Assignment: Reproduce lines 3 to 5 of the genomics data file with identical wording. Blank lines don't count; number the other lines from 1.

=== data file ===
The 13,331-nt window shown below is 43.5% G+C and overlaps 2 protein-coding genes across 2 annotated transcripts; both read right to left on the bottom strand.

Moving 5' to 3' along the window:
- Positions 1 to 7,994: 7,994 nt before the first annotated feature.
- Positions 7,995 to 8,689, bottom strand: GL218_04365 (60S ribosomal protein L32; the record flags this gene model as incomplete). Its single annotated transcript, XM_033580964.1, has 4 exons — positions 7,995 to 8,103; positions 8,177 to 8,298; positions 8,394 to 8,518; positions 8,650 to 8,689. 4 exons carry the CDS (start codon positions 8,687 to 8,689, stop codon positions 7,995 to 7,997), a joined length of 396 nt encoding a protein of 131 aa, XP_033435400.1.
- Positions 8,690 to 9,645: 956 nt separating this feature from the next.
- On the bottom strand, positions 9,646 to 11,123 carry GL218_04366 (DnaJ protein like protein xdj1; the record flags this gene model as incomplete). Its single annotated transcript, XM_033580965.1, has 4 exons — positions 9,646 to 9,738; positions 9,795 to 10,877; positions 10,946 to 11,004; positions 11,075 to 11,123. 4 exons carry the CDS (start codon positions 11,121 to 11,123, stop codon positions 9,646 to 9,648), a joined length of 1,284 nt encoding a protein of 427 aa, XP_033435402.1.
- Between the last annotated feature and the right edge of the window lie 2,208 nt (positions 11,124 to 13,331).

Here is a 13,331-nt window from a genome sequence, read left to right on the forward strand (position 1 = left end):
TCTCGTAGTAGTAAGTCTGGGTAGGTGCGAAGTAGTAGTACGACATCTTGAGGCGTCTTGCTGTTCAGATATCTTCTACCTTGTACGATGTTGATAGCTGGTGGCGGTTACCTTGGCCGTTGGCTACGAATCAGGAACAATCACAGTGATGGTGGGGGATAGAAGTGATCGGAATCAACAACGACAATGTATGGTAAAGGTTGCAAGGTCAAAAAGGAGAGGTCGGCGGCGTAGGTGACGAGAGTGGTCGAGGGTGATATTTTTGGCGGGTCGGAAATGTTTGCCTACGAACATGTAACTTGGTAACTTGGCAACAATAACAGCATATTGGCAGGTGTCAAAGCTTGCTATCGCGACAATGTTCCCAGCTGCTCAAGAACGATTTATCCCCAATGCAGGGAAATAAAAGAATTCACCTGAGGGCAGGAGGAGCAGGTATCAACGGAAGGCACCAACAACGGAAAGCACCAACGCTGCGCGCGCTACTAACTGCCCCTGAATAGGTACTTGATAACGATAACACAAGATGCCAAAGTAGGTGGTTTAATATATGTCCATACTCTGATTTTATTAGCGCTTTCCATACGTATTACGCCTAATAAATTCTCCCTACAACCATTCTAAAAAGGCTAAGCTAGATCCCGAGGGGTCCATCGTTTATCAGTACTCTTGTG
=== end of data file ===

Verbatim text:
- Positions 1 to 7,994: 7,994 nt before the first annotated feature.
- Positions 7,995 to 8,689, bottom strand: GL218_04365 (60S ribosomal protein L32; the record flags this gene model as incomplete). Its single annotated transcript, XM_033580964.1, has 4 exons — positions 7,995 to 8,103; positions 8,177 to 8,298; positions 8,394 to 8,518; positions 8,650 to 8,689. 4 exons carry the CDS (start codon positions 8,687 to 8,689, stop codon positions 7,995 to 7,997), a joined length of 396 nt encoding a protein of 131 aa, XP_033435400.1.
- Positions 8,690 to 9,645: 956 nt separating this feature from the next.